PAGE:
A Film Adaptation of the Novel ‘Adam’ Is Facing Backlash Over a Character Who Pretends to Be Trans
While Ariel Schrag’s 2014 novel Adam was well-reviewed and successful, it faced a backlash of transphobic claims due to its plot. The book is about a teenage boy who falls in love with a lesbian and pretends to be a trans man to win her over. A new Adam movie is due later this year, and that backlash against the story itself has only grown.
The accusations against the 2014 novel Adam
The titular character of Adam leaves his hometown of Piedmont, California, to stay with his sister in New York City. The book takes place in 2006, and he follows his sister into lesbian bars. Women there assume he’s a trans man, and he meets Gillian, a lesbian. He falls deeply in love with her and decides to see if he can pass as a trans man to win her over.
While users of social media platforms far and wide (from Twitter to YouTube to film site Letterboxd) have been vocal about the novel’s controversial nature, one Tumblr post in particular attempts to outline the problematic nature of the original novel. User “peach-course” points out all the ways Adam lies. In addition to claiming to be trans, he also says he’s 21 when he’s 17. Later he straps his penis down to have sex with his girlfriend with a strap-on. In a later scene he claims to be using the strap-on when he’s using his actual penis.
But it turns out that in the novel that’s not a problem. When Adam finally comes out to Gillian as cisgender, she says she knows and that she “started fantasizing about him as a ‘real guy’ [yes, that’s a quote] and that the image stuck in her mind and she started subconsciously imagining him with a penis.” The book ends with Adam and Gillian breaking up — and Adam finding out that Gillian’s dating another cis man.
The Tumblr post sums things up by describing the book as “An underage cishet boy lying about being an adult trans man in order to trick a lesbian into dating him! A scene in which he actually rapes her! The lesbian in question becomes attracted to cis men making Adam, essentially, conversion therapy!”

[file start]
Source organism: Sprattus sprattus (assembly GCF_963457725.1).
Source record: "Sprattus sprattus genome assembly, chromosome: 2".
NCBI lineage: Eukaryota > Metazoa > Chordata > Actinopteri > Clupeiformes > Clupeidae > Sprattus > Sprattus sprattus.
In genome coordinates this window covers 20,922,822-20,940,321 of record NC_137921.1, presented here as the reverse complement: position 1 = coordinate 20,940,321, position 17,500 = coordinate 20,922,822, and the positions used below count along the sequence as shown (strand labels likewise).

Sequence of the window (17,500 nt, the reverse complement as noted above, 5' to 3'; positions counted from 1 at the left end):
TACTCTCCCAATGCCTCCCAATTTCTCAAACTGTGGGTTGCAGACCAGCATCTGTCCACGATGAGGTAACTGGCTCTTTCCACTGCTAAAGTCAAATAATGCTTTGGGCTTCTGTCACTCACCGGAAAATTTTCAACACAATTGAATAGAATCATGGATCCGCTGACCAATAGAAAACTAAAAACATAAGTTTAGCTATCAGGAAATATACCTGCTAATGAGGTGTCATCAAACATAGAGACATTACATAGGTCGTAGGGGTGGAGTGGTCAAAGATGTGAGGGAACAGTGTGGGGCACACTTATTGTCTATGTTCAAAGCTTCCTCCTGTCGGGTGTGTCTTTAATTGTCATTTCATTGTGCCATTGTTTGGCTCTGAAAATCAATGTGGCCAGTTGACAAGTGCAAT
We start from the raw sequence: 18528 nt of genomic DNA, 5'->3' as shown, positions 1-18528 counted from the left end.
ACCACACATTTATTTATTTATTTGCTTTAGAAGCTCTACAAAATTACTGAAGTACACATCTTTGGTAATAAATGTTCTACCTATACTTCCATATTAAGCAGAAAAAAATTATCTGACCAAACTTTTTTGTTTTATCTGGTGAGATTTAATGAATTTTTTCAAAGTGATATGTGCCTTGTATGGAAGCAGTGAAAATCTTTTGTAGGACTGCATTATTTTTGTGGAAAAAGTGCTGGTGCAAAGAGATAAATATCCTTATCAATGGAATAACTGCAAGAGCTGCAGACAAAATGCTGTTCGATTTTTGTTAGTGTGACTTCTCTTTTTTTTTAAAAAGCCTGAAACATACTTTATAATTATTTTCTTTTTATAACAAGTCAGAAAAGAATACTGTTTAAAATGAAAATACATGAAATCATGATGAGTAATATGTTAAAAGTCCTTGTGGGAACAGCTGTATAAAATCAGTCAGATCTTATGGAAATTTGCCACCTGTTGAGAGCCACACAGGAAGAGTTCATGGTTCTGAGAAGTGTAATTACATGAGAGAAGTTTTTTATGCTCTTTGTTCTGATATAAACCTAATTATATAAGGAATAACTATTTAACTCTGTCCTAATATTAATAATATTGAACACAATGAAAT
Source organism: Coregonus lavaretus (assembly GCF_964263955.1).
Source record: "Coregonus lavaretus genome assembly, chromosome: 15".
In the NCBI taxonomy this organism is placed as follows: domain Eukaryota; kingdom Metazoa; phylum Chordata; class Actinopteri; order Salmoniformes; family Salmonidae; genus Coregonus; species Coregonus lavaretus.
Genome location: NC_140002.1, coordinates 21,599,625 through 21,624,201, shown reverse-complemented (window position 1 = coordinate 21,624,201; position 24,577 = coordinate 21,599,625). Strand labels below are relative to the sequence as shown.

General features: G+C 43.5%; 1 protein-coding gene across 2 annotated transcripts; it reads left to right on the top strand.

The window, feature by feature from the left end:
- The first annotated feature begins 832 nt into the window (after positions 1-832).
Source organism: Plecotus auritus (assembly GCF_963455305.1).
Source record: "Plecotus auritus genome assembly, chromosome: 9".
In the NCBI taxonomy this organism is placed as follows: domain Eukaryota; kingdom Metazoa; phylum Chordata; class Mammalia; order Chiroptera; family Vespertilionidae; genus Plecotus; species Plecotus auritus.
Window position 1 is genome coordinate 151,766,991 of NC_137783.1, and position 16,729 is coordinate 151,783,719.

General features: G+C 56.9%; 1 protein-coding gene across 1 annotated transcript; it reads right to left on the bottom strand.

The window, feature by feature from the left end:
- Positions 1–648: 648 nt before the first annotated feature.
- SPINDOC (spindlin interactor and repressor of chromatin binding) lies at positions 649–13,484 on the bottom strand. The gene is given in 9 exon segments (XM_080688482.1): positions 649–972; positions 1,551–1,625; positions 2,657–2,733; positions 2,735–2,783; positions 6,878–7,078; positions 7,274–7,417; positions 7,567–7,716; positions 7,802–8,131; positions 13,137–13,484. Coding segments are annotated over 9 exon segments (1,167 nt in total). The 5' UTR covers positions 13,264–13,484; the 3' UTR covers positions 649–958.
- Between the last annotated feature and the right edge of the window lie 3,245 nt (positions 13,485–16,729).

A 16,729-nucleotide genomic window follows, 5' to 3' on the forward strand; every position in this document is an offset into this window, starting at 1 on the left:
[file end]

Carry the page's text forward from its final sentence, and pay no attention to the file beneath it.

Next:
It should be noted that in real life, “corrective rape” is a form of abuse in which LGBTQ people — usually lesbians, but sometimes men — are raped in an attempt to make the victim straight.
Ariel Schrag’s response to the controversy
When asked about the controversy surrounding her novel, Schrag said, “I’ve been reading a lot of reviews where people who are nervous about the premise want Adam to be really punished, and they’re not happy that he, in their sense, gets away with it. I don’t see it that way. … I think the whole idea of Adam being punished is really interesting because he’s deceiving somebody — he’s lying, that’s wrong. But people are really angry specifically about appropriating an oppressed identity. I just think that’s fascinating to think about because what is so terrible about appropriating an oppressed identity? And what’s terrible is that people are oppressed. But ultimately his deception is just a deception. He’s also lying about his age, but no one seems to care about that. Why is one deception worse than another? I just think it’s interesting to think about that.”
In the same interview, Schrag adds that Gillian was based on Constance McMillen, a teen who wasn’t allowed to bring her girlfriend to prom. Shrag says, “All I kept thinking was, ‘What if in a year or two this girl is into guys?’ How and what sort of shame or what sort of anxiety will that cause her, and how fucked up it is that could happen and she had become this poster girl. I think labels are fun and they can be useful but really am very anti the whole label phenomenon. If anything, I would say the book is an attack on labels across the board.”
Schrag is also not unaware that her book could be called “problematic.”
In fact, as she told the Lambda Literary Review, that was her goal. She said, “The premise of the novel is supposed to be provocative. It’s supposed to ignite feelings of ‘Oooh that’s problematic.’ Fiction should get people thinking and talking and the idea of a cis teenage boy passing as a trans man brought up many issues and questions for me, which is why I wrote Adam. I don’t believe a premise alone can be trivializing.”
It should be noted, however, that in the same interview Schrag doesn’t think Adam would make sense set in the present day: “In 2006, trans identity is something the outside world seems to know nothing about, Adam feels less accountable.”
What we know so far about the Adam movie
Adam is the feature film debut of director Rhys Ernst. In addition to several short films, Ernst also has worked on Transparent as a director, producer and actor. (He played the waiter in the episode “Wedge.”) Ernst is also a trans man, who documented the simultaneous transitions of himself and his partner Zackary Drucker (also a Transparent producer) in a photo book, Relationship.
The film was originally going to be directed by Desiree Akhavan, who previously made Appropriate Behavior. She left the film due to scheduling conflicts, but said “[Adam is] a project that I love really dearly, it’s a script that’s really close to my heart.” She also said she was glad it was coming to the big screen, whether or not she was involved.
Unfortunately, information about the Adam movie has been kept close to the vest. So far we only know the director, that Schrag wrote the script and the cast and crew, which includes Nicholas Alexander in the title role. The film is currently in post-production, and a release date has not been set yet.